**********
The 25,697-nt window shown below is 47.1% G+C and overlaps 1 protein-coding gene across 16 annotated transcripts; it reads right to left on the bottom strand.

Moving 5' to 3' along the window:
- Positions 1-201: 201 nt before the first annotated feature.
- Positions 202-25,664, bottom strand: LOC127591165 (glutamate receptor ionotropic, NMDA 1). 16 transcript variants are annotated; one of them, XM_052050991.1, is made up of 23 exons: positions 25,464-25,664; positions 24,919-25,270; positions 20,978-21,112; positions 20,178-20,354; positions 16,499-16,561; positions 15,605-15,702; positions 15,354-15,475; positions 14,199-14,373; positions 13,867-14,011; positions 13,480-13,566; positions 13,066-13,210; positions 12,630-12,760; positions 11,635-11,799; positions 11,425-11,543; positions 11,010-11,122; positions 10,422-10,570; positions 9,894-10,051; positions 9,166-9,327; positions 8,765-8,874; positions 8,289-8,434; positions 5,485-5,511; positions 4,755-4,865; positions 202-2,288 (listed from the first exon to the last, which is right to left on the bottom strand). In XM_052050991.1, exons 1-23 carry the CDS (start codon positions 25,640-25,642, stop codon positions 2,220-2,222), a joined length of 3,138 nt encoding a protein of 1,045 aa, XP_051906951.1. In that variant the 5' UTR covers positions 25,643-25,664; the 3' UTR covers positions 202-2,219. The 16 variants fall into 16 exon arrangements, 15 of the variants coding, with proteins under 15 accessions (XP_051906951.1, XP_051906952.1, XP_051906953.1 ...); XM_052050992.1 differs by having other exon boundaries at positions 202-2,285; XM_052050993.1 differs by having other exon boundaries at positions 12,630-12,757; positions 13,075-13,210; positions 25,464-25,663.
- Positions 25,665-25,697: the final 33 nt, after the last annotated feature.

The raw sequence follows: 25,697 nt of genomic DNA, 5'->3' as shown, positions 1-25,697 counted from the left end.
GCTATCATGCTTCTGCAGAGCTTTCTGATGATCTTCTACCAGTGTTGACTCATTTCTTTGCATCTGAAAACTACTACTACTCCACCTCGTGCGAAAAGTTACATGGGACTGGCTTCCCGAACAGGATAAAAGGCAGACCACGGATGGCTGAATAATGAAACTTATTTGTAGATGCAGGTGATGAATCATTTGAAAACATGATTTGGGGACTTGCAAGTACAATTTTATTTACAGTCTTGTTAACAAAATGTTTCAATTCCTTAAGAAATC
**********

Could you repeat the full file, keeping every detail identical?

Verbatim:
The 25,697-nt window shown below is 47.1% G+C and overlaps 1 protein-coding gene across 16 annotated transcripts; it reads right to left on the bottom strand.

Moving 5' to 3' along the window:
- Positions 1-201: 201 nt before the first annotated feature.
- Positions 202-25,664, bottom strand: LOC127591165 (glutamate receptor ionotropic, NMDA 1). 16 transcript variants are annotated; one of them, XM_052050991.1, is made up of 23 exons: positions 25,464-25,664; positions 24,919-25,270; positions 20,978-21,112; positions 20,178-20,354; positions 16,499-16,561; positions 15,605-15,702; positions 15,354-15,475; positions 14,199-14,373; positions 13,867-14,011; positions 13,480-13,566; positions 13,066-13,210; positions 12,630-12,760; positions 11,635-11,799; positions 11,425-11,543; positions 11,010-11,122; positions 10,422-10,570; positions 9,894-10,051; positions 9,166-9,327; positions 8,765-8,874; positions 8,289-8,434; positions 5,485-5,511; positions 4,755-4,865; positions 202-2,288 (listed from the first exon to the last, which is right to left on the bottom strand). In XM_052050991.1, exons 1-23 carry the CDS (start codon positions 25,640-25,642, stop codon positions 2,220-2,222), a joined length of 3,138 nt encoding a protein of 1,045 aa, XP_051906951.1. In that variant the 5' UTR covers positions 25,643-25,664; the 3' UTR covers positions 202-2,219. The 16 variants fall into 16 exon arrangements, 15 of the variants coding, with proteins under 15 accessions (XP_051906951.1, XP_051906952.1, XP_051906953.1 ...); XM_052050992.1 differs by having other exon boundaries at positions 202-2,285; XM_052050993.1 differs by having other exon boundaries at positions 12,630-12,757; positions 13,075-13,210; positions 25,464-25,663.
- Positions 25,665-25,697: the final 33 nt, after the last annotated feature.

The raw sequence follows: 25,697 nt of genomic DNA, 5'->3' as shown, positions 1-25,697 counted from the left end.
GCTATCATGCTTCTGCAGAGCTTTCTGATGATCTTCTACCAGTGTTGACTCATTTCTTTGCATCTGAAAACTACTACTACTCCACCTCGTGCGAAAAGTTACATGGGACTGGCTTCCCGAACAGGATAAAAGGCAGACCACGGATGGCTGAATAATGAAACTTATTTGTAGATGCAGGTGATGAATCATTTGAAAACATGATTTGGGGACTTGCAAGTACAATTTTATTTACAGTCTTGTTAACAAAATGTTTCAATTCCTTAAGAAATC